If the number of relative strengths (bullet points above) is taken as a guide, the GH1 is the clear winner of the contest (11 : 4 points). However, the relevance of individual strengths will vary across photographers, so that you might want to apply your own weighing scheme to the summary points when reflecting and deciding on a new camera. A professional wedding photographer will view the differences between cameras in a way that diverges from the perspective of a travel photog, and a person interested in cityscapes has distinct needs from a macro shooter. Hence, the decision which camera is best and worth buying is often a very personal one.
How about other alternatives? Do the specifications of the Olympus E-P1 and the Panasonic GH1 place the cameras among the top in their class? Find out in the latest Best Mirrorless Interchangeable Lens Camera listing whether the two cameras rank among the cream of the crop.
In any case, while the comparison of technical specifications can provide a useful overview of the capabilities of different cameras, it says little about, for example, the shooting experience and imaging performance of the E-P1 and the GH1 in practical situations. User reviews, such as those found at amazon, can sometimes inform about these issues, but such feedback is often incomplete, inconsistent, and biased.
This is why expert reviews are important. The table below provides a synthesis of the camera assessments of some of the best known photo-gear review sites (amateurphotographer [AP], cameralabs [CL], dpreview [DPR], ephotozine [EPZ], photographyblog [PB]). As can be seen, the professional reviewers agree in many cases on the quality of different cameras, but sometimes their assessments diverge, reinforcing the earlier point that a camera decision is often a very personal choice.
|1.||Olympus E-P1||..||+||66/100||4/5||4.5/5||Jun 2009||799|
|2.||Panasonic GH1||..||+ +||72/100||4.5/5||4.5/5||Mar 2009||899|
|3.||Olympus E-P3||..||83/100||74/100||4.5/5||4.5/5||Jun 2011||799|
|4.||Olympus E-PL2||3/5||83/100||71/100||4.5/5||4.5/5||Jan 2011||599|
|5.||Olympus E-PL3||3/5||+ +||72/100||4.5/5||4/5||Jun 2011||599|
|6.||Olympus E-PL1||..||86/100||69/100||4/5||4.5/5||Feb 2010||599|
|7.||Olympus E-620||3/5||88/100||72/100||4.5/5||5/5||Feb 2009||699|
|8.||Olympus E-P2||3/5||+||69/100||4/5||4.5/5||Nov 2009||799|
|9.||Olympus E-520||..||87/100||+ +||4.5/5||4.5/5||May 2008||699|
|10.||Panasonic LX100||5/5||+ +||85/100||5/5||5/5||Sep 2014||899|
|11.||Panasonic G10||3/5||..||70/100||4/5||4/5||Mar 2010||499|
|12.||Panasonic G2||..||..||72/100||4/5||4.5/5||Mar 2010||599|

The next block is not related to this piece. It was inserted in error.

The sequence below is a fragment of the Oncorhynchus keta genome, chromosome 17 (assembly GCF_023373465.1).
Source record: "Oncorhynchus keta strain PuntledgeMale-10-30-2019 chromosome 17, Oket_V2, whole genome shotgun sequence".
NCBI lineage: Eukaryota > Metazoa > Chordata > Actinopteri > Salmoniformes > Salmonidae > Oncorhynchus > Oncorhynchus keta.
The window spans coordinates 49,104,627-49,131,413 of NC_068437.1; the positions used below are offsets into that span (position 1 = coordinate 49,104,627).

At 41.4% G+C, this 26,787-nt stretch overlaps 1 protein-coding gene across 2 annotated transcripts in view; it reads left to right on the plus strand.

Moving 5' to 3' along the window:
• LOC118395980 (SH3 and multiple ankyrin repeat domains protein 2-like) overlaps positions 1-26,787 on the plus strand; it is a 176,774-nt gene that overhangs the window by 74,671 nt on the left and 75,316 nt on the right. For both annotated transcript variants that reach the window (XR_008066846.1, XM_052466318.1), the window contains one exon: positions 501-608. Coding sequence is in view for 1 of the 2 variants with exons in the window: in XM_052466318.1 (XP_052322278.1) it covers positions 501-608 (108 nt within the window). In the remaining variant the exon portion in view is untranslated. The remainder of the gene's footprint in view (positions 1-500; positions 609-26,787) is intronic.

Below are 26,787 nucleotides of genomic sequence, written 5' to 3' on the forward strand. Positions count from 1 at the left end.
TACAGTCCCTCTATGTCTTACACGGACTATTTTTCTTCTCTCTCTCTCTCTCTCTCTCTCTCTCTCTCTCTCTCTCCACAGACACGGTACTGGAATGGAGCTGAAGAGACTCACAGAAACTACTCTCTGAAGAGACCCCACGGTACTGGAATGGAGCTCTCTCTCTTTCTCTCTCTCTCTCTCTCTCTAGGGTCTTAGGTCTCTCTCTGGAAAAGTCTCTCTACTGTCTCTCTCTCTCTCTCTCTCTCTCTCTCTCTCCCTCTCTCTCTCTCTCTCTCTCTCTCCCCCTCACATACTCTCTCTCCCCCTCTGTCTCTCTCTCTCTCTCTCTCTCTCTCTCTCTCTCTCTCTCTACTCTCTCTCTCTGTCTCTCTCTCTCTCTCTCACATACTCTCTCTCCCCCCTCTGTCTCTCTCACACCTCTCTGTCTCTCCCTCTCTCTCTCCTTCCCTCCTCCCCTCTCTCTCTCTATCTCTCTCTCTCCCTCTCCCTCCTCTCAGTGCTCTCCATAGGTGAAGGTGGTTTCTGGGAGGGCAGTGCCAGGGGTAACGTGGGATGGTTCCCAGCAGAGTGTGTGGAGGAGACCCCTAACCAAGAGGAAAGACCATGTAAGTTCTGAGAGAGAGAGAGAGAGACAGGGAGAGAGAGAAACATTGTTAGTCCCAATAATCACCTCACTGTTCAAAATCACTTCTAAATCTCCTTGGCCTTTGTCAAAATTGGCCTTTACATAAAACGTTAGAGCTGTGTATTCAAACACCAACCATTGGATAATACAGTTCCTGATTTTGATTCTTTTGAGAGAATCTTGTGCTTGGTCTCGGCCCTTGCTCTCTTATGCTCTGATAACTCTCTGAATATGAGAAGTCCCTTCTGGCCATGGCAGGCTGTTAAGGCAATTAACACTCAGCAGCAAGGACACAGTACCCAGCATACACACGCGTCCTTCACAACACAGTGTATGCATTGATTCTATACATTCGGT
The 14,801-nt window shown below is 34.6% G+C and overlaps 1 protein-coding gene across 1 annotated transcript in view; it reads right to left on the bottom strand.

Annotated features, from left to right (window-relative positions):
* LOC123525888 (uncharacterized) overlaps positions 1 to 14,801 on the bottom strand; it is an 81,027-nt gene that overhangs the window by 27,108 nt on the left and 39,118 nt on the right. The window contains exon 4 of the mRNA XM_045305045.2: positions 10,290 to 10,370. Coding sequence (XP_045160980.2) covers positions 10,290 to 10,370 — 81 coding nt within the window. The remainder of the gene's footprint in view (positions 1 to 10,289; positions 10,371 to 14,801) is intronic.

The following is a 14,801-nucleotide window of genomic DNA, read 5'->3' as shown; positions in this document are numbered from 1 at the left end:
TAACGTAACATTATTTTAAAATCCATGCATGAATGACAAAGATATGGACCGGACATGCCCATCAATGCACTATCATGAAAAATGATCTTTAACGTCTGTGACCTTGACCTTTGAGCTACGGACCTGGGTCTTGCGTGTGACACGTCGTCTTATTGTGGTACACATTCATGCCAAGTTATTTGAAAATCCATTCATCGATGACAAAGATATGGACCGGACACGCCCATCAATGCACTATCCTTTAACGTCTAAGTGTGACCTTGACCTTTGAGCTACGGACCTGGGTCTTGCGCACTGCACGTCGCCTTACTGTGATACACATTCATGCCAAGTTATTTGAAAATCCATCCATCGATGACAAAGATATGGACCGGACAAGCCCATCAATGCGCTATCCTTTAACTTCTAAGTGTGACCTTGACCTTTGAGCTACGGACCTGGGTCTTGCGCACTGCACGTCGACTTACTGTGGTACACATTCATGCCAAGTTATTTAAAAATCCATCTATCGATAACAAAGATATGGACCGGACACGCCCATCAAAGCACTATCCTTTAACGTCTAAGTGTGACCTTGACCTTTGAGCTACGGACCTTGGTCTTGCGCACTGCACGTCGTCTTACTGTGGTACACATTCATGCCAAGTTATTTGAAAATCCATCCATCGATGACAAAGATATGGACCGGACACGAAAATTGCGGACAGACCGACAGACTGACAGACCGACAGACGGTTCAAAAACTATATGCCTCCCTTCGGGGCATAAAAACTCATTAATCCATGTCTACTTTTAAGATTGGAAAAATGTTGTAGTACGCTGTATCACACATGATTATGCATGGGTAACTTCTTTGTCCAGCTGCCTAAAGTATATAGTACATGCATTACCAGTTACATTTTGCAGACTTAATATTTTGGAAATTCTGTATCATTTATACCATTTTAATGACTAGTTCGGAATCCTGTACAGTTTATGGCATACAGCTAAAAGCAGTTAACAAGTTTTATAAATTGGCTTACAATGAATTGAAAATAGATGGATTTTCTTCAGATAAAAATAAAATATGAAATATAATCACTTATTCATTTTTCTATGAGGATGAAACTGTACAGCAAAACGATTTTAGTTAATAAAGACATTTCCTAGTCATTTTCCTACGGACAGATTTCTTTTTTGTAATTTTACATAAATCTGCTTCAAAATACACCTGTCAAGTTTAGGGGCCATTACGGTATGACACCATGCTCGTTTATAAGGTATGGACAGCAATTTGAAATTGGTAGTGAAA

|13.||Panasonic GH2||5/5||+ +||79/100||4.5/5||5/5||Sep 2010||899|
|14.||Panasonic GF1||..||85/100||69/100||4.5/5||4.5/5||Sep 2009||749|
|15.||Panasonic G1||..||+ +||70/100||4/5||4.5/5||Sep 2008||599|
|Notes: (+ +) highly recommended; (+) recommended; (o) reviewed; (..) not available.|
The review scores listed above should be treated with care, though. The ratings were established in reference to similarly priced cameras that were available in the market at the time of the review. Thus, a score needs to be put into the context of the launch date and the launch price of the camera, and rating-comparisons among cameras that span long time periods or concern very differently equipped models make little sense. It should also be noted that some of the review sites have over time altered the way they render their verdicts.
Other camera comparisons
Did this review help to inform your camera decision process? If you would like to see a different side-by-side camera review, just use the search menu below. Alternatively, you can follow any of the listed hyperlinks for comparisons that others found interesting.
Specifications: Olympus E-P1 vs Panasonic GH1
Below is a side-by-side comparison of the specs of the two cameras to facilitate a quick review of their differences and common features.
|Camera Model||Olympus E-P1||Panasonic GH1|
|Camera Type||Mirrorless system camera||Mirrorless system camera|
|Camera Lens||Micro Four Thirds lenses||Micro Four Thirds lenses|
|Launch Date||June 2009||March 2009|
|Launch Price||USD 799||USD 899|
|Sensor Specs||Olympus E-P1||Panasonic GH1|
|Sensor Format||Four Thirds Sensor||Four Thirds Sensor|
|Sensor Size||17.3 x 13.0 mm||17.3 x 13.0 mm|
|Sensor Area||224.9 mm2||224.9 mm2|
|Sensor Diagonal||21.6 mm||21.6 mm|
|Sensor Resolution||12.2 Megapixels||12 Megapixels|
|Image Resolution||4032 x 3024 pixels||4000 x 3000 pixels|
|Pixel Pitch||4.29 μm||4.33 μm|
|Pixel Density||5.42 MP/cm2||5.34 MP/cm2|
|Moiré control||Anti-Alias filter||Anti-Alias filter|
|Movie Capability||720/30p Video||1080/24p Video|
|ISO Setting||100 - 6,400 ISO||100 - 1,600 ISO|
|ISO Boost||no Enhancement||100 - 3,200 ISO|
|Image Processor||TruePic V||Venus HD|
|DXO Sensor Quality (score)||55||64|
|DXO Color Depth (bits)||21.4||21.6|
|DXO Dynamic Range (EV)||10.4||11.6|
|DXO Low Light (ISO)||536||772|
|Screen Specs||Olympus E-P1||Panasonic GH1|
|Viewfinder Type||no viewfinder||Electronic viewfinder|
|Viewfinder Field of View||100%|
|Viewfinder Resolution||1440k dots|
|LCD Framing||Live View||Live View|
|Rear LCD Size||3.0inch||3.0inch|
|LCD Resolution||230k dots||460k dots|
|LCD Attachment||Fixed screen||Swivel screen|
|Shooting Specs||Olympus E-P1||Panasonic GH1|
|Focus System||Contrast-detect AF||Contrast-detect AF|
|Continuous Shooting||3 shutter flaps/s||3 shutter flaps/s|
|Image Stabilization||In-body stabilization||Lens stabilization only|
|Fill Flash||no On-Board Flash||Build-in Flash|
|Storage Medium||SDHC cards||SDHC cards|
|Second Storage Option||Single card slot||Single card slot|
|UHS card support||no||no|
|Connectivity Specs||Olympus E-P1||Panasonic GH1|
|USB Connector||USB 2.0||USB 2.0|
|HDMI Port||mini HDMI||mini HDMI|
|Microphone Port||no MIC socket||External MIC port|
|Wifi Support||no Wifi||no Wifi|
|Body Specs||Olympus E-P1||Panasonic GH1|
|Battery Life (CIPA)||300 shots per charge||300 shots per charge|
121 x 70 x 36 mm
(4.8 x 2.8 x 1.4 in)
124 x 90 x 45 mm
(4.9 x 3.5 x 1.8 in)
|Camera Weight||355 g (12.5 oz)||385 g (13.6 oz)|